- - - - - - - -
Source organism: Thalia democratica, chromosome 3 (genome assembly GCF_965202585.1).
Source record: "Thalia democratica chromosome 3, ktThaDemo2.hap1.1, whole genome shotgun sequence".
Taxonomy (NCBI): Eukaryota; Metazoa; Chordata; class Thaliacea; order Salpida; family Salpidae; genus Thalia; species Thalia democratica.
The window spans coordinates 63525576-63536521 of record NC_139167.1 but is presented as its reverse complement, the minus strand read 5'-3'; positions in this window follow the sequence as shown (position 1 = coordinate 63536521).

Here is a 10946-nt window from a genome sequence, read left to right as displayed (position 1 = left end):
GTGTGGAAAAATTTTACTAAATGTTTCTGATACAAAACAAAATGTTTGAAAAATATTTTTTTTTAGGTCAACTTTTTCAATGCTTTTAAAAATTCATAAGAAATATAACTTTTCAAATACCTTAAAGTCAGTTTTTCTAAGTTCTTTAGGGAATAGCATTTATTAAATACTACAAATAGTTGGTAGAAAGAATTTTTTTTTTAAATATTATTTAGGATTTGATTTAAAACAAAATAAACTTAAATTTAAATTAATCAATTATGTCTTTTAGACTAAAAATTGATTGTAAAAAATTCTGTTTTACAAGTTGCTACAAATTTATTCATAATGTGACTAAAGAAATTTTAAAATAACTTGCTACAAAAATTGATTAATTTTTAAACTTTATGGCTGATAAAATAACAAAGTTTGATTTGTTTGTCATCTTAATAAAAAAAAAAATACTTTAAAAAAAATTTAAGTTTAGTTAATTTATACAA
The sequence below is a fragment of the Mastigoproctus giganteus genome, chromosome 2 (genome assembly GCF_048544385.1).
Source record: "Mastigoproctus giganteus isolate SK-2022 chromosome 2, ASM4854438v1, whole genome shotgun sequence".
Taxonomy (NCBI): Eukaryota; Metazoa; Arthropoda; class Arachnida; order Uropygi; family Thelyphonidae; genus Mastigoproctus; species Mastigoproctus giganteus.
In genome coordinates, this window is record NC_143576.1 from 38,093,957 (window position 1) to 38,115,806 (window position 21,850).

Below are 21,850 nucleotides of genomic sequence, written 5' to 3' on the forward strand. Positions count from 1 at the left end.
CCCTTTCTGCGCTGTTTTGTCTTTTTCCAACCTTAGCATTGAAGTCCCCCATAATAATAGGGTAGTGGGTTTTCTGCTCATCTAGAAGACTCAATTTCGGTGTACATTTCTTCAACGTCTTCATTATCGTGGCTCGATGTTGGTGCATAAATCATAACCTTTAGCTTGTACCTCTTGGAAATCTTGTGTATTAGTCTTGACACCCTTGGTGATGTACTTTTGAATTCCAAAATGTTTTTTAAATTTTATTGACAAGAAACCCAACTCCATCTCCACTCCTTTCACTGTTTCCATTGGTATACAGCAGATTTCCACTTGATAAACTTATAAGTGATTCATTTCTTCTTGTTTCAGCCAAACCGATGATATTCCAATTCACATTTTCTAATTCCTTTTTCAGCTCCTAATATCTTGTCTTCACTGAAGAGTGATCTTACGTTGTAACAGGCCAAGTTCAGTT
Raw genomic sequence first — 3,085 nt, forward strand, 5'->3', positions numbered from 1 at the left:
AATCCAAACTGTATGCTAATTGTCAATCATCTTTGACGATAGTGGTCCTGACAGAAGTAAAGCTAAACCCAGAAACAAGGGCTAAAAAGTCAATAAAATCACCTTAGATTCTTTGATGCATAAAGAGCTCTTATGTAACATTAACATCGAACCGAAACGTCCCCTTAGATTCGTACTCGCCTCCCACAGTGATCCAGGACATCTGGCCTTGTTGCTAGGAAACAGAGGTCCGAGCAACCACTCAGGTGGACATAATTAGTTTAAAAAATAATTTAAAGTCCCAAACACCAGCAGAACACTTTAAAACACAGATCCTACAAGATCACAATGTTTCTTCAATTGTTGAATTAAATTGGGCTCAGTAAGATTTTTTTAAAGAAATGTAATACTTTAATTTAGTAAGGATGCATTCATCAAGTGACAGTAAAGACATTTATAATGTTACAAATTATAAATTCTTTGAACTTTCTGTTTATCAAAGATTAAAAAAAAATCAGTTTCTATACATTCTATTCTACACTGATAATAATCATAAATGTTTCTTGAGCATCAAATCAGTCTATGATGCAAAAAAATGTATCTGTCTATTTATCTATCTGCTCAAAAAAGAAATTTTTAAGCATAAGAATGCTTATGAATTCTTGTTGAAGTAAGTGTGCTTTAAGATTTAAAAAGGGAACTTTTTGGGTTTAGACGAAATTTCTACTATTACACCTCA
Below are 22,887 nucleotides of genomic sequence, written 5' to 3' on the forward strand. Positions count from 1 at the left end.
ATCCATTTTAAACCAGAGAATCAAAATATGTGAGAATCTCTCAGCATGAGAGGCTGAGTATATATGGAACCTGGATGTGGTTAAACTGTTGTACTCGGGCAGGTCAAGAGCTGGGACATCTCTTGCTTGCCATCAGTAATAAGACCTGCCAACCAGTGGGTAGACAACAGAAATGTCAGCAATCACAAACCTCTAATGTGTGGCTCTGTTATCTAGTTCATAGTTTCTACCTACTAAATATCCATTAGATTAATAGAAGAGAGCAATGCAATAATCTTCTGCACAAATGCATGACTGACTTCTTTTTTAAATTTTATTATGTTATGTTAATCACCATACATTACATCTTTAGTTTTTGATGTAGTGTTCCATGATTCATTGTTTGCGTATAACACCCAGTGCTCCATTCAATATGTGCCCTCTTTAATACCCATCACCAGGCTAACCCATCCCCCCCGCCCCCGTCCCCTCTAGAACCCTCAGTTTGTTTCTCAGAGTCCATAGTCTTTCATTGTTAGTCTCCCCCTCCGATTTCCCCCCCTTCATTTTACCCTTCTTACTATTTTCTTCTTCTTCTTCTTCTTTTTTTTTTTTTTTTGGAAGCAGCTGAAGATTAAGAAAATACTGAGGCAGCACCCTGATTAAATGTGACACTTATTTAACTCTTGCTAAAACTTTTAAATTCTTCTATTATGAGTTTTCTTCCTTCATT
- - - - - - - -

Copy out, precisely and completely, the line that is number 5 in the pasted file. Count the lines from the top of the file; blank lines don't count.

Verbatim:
Here is a 10946-nt window from a genome sequence, read left to right as displayed (position 1 = left end):